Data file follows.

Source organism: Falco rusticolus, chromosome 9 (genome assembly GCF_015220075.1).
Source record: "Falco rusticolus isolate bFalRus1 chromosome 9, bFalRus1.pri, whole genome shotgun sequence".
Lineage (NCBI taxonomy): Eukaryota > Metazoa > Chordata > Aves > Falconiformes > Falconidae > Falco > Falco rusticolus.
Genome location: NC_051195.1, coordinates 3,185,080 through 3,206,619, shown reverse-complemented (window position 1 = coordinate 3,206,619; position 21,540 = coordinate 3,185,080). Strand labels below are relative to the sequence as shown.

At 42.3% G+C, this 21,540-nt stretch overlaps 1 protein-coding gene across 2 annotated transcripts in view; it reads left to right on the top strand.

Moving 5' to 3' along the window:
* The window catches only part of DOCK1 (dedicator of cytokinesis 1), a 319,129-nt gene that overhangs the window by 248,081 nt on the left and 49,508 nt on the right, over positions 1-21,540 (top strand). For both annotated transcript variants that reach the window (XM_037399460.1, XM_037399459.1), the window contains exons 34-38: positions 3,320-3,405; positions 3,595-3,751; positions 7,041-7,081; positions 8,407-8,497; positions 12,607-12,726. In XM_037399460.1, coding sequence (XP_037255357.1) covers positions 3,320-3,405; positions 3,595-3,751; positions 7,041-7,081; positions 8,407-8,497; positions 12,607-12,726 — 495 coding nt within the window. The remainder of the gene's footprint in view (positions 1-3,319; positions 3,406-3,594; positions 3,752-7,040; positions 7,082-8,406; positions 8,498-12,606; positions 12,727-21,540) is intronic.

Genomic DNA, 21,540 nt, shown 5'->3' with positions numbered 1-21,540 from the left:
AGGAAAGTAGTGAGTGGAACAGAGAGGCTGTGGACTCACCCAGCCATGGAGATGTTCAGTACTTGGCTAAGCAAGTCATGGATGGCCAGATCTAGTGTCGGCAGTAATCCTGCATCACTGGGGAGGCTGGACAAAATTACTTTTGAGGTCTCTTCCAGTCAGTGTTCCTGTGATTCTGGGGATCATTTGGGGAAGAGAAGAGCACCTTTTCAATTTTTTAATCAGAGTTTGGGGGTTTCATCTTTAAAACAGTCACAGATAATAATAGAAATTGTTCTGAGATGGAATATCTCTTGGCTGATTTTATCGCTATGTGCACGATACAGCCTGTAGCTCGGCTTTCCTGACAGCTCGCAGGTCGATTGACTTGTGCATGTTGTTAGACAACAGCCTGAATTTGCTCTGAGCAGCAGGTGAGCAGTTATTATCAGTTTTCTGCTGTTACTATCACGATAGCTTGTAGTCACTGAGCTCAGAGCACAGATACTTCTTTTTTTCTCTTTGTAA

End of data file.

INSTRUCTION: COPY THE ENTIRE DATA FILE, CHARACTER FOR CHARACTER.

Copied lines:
Source organism: Falco rusticolus, chromosome 9 (genome assembly GCF_015220075.1).
Source record: "Falco rusticolus isolate bFalRus1 chromosome 9, bFalRus1.pri, whole genome shotgun sequence".
Lineage (NCBI taxonomy): Eukaryota > Metazoa > Chordata > Aves > Falconiformes > Falconidae > Falco > Falco rusticolus.
Genome location: NC_051195.1, coordinates 3,185,080 through 3,206,619, shown reverse-complemented (window position 1 = coordinate 3,206,619; position 21,540 = coordinate 3,185,080). Strand labels below are relative to the sequence as shown.

At 42.3% G+C, this 21,540-nt stretch overlaps 1 protein-coding gene across 2 annotated transcripts in view; it reads left to right on the top strand.

Moving 5' to 3' along the window:
* The window catches only part of DOCK1 (dedicator of cytokinesis 1), a 319,129-nt gene that overhangs the window by 248,081 nt on the left and 49,508 nt on the right, over positions 1-21,540 (top strand). For both annotated transcript variants that reach the window (XM_037399460.1, XM_037399459.1), the window contains exons 34-38: positions 3,320-3,405; positions 3,595-3,751; positions 7,041-7,081; positions 8,407-8,497; positions 12,607-12,726. In XM_037399460.1, coding sequence (XP_037255357.1) covers positions 3,320-3,405; positions 3,595-3,751; positions 7,041-7,081; positions 8,407-8,497; positions 12,607-12,726 — 495 coding nt within the window. The remainder of the gene's footprint in view (positions 1-3,319; positions 3,406-3,594; positions 3,752-7,040; positions 7,082-8,406; positions 8,498-12,606; positions 12,727-21,540) is intronic.

Genomic DNA, 21,540 nt, shown 5'->3' with positions numbered 1-21,540 from the left:
AGGAAAGTAGTGAGTGGAACAGAGAGGCTGTGGACTCACCCAGCCATGGAGATGTTCAGTACTTGGCTAAGCAAGTCATGGATGGCCAGATCTAGTGTCGGCAGTAATCCTGCATCACTGGGGAGGCTGGACAAAATTACTTTTGAGGTCTCTTCCAGTCAGTGTTCCTGTGATTCTGGGGATCATTTGGGGAAGAGAAGAGCACCTTTTCAATTTTTTAATCAGAGTTTGGGGGTTTCATCTTTAAAACAGTCACAGATAATAATAGAAATTGTTCTGAGATGGAATATCTCTTGGCTGATTTTATCGCTATGTGCACGATACAGCCTGTAGCTCGGCTTTCCTGACAGCTCGCAGGTCGATTGACTTGTGCATGTTGTTAGACAACAGCCTGAATTTGCTCTGAGCAGCAGGTGAGCAGTTATTATCAGTTTTCTGCTGTTACTATCACGATAGCTTGTAGTCACTGAGCTCAGAGCACAGATACTTCTTTTTTTCTCTTTGTAA